Gotha WD.7

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WD.7 and WD.8
Role Seaplane trainer
National origin Germany
Manufacturer Gotha
First flight 1916
Primary user Imperial German Navy

The Gotha WD.7 (for Wasser Doppeldecker - "Water Biplane") was a reconnaissance seaplane developed in Germany during World War I. After the pusher-configured WD.3 was not accepted by the Imperial German Navy, Gotha turned to a new layout that would keep the aircraft's nose free for forward-firing weapons. The WD.7 therefore, was a conventional biplane with twin engines mounted tractor-fashion on the leading edge of the lower wing. Eight examples were built for the German Navy for use as trainers for torpedo bombing. During 1917, two of these aircraft were used for testing a 37 mm (1.46 in) autocannon built by DWM.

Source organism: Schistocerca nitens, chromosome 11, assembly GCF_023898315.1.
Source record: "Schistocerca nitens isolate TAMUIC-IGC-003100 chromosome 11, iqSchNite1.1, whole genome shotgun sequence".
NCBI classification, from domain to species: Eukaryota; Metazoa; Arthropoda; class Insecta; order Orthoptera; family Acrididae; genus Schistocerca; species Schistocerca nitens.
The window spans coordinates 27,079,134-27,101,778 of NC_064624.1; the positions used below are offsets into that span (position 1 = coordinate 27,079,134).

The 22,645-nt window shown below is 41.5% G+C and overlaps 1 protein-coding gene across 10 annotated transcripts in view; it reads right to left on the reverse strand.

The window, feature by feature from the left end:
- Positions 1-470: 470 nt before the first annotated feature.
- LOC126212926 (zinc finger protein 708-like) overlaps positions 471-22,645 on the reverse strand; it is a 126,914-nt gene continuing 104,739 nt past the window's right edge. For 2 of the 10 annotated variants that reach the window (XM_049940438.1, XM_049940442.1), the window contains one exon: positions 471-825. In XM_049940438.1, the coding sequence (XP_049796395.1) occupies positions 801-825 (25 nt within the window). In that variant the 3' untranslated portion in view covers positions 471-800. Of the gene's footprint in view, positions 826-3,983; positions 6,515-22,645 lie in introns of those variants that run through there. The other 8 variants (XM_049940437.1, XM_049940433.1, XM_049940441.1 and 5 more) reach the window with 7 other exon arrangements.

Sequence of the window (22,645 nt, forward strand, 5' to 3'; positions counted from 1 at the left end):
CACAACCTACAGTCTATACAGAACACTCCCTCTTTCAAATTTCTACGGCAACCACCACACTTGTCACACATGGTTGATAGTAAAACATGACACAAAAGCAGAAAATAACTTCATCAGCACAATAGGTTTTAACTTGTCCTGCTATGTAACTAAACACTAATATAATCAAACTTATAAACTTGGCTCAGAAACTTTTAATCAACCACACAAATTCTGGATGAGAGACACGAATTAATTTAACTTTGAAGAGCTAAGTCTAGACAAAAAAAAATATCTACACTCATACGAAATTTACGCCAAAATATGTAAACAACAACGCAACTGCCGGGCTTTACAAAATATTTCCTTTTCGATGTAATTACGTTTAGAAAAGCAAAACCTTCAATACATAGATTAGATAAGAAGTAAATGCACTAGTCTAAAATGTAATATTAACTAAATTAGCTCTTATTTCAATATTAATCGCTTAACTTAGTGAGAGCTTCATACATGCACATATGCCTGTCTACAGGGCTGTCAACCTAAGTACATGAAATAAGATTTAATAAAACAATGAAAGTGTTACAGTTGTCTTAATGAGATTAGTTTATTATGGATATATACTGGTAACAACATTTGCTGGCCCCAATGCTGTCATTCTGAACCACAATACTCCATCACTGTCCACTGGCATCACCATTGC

The same airframe was used to create the WD.8 as an unarmed reconnaissance aircraft, substituting the twin wing-mounted engines for a single Maybach Mb.IVa in the nose.

Specifications (WD.7)[edit]

General characteristics


  • Taylor, Michael J. H. (1989). Jane's Encyclopedia of Aviation. London: Studio Editions. p. 428. 
  • World Aircraft Information Files. London: Bright Star Publishing. pp. File 895 Sheet 09.